I’ve been dreaming about a bathroom remodel for a while. For a little over four years, to be honest. I describe the original bathroom as an example of everything that was wrong with bathrooms in the 1950’s on a jumbo scale. We wanted to get this done last winter, but quickly discovered it was impossible to think about projects while I was teaching six academic classes and thirty-three piano lessons every week. So it sat all alone and ugly for a while longer than we wanted, and spring break turned into a bathroom disaster when our one working shower’s tile walls started coming off in sheets. This conveniently occurred just before hosting six adults and a toddler for a weekend in our two-bed one-bath home. A sheet of orange plastic protected the bare plaster in the stall from getting entirely soaked when we showered.
The plastic sheet stayed there for three-and-a-half months. Shameful.
My birthday weekend included some help from my dad with our new tub/shower combo tiling situation.
Then eventually, piano recitals came, and classes ended, and it was summer. And it was time to buckle down on this debacle. (Yes, this doesn’t look any better, but it’s always darkest just before dawn.)
After a difficult season that included blood, sweat, tears, Aaron declaring he doesn’t know if he can remodel anything again ever, and another visit from my parents (we are terrible slave drivers), we no longer have a plain old bathroom. No, we have a Bathing Suite.
The bathtub is now also a shower with tiled walls, with no further awkward questions about the efficacy of bathing in a dark, slimy stall.
The brown fake tile from the walls was ripped off, and because I was not ambitious enough to get the plaster underneath smooth enough to paint, I hung beadboard-imitation-paintable-wallpaper on the bottom half of the wall. In retrospect, I’m not convinced this was the best course of action. I bought it before we made some other final decisions that might have pushed me towards actual bead-board paneling, but it’s done and it’s fine.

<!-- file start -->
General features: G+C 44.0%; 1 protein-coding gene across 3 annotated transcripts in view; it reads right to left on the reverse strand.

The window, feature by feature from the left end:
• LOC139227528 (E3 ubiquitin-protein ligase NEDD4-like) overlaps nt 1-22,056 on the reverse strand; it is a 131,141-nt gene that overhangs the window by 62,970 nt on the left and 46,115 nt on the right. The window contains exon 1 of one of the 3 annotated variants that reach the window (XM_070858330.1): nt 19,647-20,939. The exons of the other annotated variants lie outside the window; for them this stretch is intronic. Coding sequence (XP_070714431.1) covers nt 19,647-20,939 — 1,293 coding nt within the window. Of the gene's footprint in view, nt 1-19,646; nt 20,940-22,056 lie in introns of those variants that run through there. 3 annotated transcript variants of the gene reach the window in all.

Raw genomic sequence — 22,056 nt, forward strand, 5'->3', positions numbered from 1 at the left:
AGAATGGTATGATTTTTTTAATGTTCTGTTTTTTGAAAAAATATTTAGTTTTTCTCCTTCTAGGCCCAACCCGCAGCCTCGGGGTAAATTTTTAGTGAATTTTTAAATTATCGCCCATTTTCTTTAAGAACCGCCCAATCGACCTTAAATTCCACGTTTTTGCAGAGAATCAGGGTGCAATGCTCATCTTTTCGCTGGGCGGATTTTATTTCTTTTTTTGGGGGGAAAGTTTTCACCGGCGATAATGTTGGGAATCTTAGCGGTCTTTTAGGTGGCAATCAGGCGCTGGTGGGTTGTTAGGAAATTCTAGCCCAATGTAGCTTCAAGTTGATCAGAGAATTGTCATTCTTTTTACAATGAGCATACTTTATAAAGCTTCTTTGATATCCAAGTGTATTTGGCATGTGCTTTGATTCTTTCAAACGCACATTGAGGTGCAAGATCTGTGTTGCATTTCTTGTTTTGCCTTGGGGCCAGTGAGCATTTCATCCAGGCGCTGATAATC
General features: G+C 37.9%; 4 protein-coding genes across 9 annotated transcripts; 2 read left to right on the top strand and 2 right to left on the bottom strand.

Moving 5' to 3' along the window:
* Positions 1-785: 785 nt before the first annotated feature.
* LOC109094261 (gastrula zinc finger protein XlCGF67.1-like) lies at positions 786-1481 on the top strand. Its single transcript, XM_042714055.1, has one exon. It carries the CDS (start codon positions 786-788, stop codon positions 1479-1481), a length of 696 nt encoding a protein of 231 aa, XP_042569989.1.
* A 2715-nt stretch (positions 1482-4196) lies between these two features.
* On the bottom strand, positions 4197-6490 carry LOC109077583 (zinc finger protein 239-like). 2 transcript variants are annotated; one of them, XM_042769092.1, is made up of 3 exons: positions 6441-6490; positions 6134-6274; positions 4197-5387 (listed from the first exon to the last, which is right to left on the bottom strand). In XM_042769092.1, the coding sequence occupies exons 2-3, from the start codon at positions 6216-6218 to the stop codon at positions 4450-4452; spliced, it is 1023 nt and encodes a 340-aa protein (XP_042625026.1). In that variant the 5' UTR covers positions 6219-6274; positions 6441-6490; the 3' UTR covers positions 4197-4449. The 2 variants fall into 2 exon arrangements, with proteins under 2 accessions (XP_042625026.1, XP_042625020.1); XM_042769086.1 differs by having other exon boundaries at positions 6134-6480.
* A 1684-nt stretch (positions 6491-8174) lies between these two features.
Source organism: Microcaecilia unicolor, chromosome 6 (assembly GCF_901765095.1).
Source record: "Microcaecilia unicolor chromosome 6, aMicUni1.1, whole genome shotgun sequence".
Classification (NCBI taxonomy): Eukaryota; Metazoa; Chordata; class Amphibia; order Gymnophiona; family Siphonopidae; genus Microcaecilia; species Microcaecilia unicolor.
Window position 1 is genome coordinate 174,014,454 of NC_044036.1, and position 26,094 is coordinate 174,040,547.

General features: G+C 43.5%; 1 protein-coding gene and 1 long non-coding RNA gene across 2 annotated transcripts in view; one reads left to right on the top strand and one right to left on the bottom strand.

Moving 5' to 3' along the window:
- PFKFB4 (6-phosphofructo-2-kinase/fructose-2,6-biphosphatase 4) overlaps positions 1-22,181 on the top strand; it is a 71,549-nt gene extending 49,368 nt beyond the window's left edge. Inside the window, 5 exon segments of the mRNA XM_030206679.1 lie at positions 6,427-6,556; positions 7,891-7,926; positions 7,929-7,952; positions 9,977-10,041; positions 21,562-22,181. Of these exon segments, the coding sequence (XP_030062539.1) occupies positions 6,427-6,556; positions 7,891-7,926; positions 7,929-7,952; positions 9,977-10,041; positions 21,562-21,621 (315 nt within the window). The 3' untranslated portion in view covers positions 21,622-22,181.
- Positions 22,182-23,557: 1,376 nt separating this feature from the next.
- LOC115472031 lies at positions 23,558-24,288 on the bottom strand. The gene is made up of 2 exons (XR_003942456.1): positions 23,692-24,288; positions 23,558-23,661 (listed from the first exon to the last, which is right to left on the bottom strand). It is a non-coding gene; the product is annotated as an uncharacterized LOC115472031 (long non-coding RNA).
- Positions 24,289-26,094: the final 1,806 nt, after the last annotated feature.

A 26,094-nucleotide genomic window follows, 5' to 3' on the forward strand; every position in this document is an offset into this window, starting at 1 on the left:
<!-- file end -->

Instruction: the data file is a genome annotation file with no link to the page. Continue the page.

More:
We have a spacious and effective linen closet in place of that old shower, a slim vanity, and amazing flooring. I love this floor so much I would sleep on it. (I suppose that’s not something I should actually say, because I usually sleep in the bathroom if I’m really sick and I don’t want that to happen.)
We saved most of the original towel bars, and I’m really happy with how they fit in with everything else.
Clearly, we are bathing in absolute luxury now! I still can’t believe it’s done after years of hoping…
5 thoughts on “The Bathing Suite”
Note to every home builder – never put a colored tub in a house…it’s just cruel to the future owners who have no power to change your mistakes unless they want to rip out the whole darn thing.
Bathroom looks beautiful, Abby! I love the tile you guys chose for the tub surround. Looks very fresh and inviting 🙂 Also, I love the blue paint choice. My dream bathroom is blue.
Thanks! And yes, I would like to have a word with the person who thought muted orangey-pink was a neutral when they designed this house originally… Luckily, a shower curtain can hide a lot of ugliness.
The bathroom looks GORGEOUS! We also inherited a very outdated, ugly bathroom with our house, but I am sad to say that we have done nothing with it except remove the hideous medicine cabinet above the sink that I hit my head on every time I tried to wash my face. Your bathroom inspires me. The tile and flooring is so pretty, and I love the idea of using beadboard to hide imperfections in the walls (boy, do we have a ton of them!). Now all I need to do is convince Andrew that starting yet another house project is a good idea.
Thanks! I’m pretty sure we are burned out, so don’t let him talk to Aaron if you are trying to get him on board with remodeling efforts… 😉 You can actually put regular beadboard paneling right over tile… this would have saved me a LOT of hassle if I had known about it before I ripped all that off. Oh well! I will know for next time — if Aaron will ever step inside a Lowes again, ha.
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